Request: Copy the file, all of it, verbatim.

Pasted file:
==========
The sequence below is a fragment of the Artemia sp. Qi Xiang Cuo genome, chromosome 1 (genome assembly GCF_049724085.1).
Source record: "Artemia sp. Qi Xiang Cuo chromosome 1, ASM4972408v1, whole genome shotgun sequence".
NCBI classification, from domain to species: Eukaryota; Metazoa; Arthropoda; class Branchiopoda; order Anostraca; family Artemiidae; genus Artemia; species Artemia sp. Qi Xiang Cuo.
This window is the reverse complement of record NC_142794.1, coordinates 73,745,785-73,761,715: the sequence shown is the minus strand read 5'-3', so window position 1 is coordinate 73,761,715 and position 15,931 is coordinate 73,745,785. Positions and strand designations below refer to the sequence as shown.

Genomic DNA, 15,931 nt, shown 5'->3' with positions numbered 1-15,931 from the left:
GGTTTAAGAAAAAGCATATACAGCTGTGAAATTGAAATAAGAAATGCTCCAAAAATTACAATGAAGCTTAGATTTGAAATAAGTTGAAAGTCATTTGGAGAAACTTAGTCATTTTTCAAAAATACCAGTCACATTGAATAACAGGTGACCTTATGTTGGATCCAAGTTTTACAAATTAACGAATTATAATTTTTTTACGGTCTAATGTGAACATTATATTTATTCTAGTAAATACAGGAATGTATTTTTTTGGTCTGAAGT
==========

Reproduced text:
The sequence below is a fragment of the Artemia sp. Qi Xiang Cuo genome, chromosome 1 (genome assembly GCF_049724085.1).
Source record: "Artemia sp. Qi Xiang Cuo chromosome 1, ASM4972408v1, whole genome shotgun sequence".
NCBI classification, from domain to species: Eukaryota; Metazoa; Arthropoda; class Branchiopoda; order Anostraca; family Artemiidae; genus Artemia; species Artemia sp. Qi Xiang Cuo.
This window is the reverse complement of record NC_142794.1, coordinates 73,745,785-73,761,715: the sequence shown is the minus strand read 5'-3', so window position 1 is coordinate 73,761,715 and position 15,931 is coordinate 73,745,785. Positions and strand designations below refer to the sequence as shown.

Genomic DNA, 15,931 nt, shown 5'->3' with positions numbered 1-15,931 from the left:
GGTTTAAGAAAAAGCATATACAGCTGTGAAATTGAAATAAGAAATGCTCCAAAAATTACAATGAAGCTTAGATTTGAAATAAGTTGAAAGTCATTTGGAGAAACTTAGTCATTTTTCAAAAATACCAGTCACATTGAATAACAGGTGACCTTATGTTGGATCCAAGTTTTACAAATTAACGAATTATAATTTTTTTACGGTCTAATGTGAACATTATATTTATTCTAGTAAATACAGGAATGTATTTTTTTGGTCTGAAGT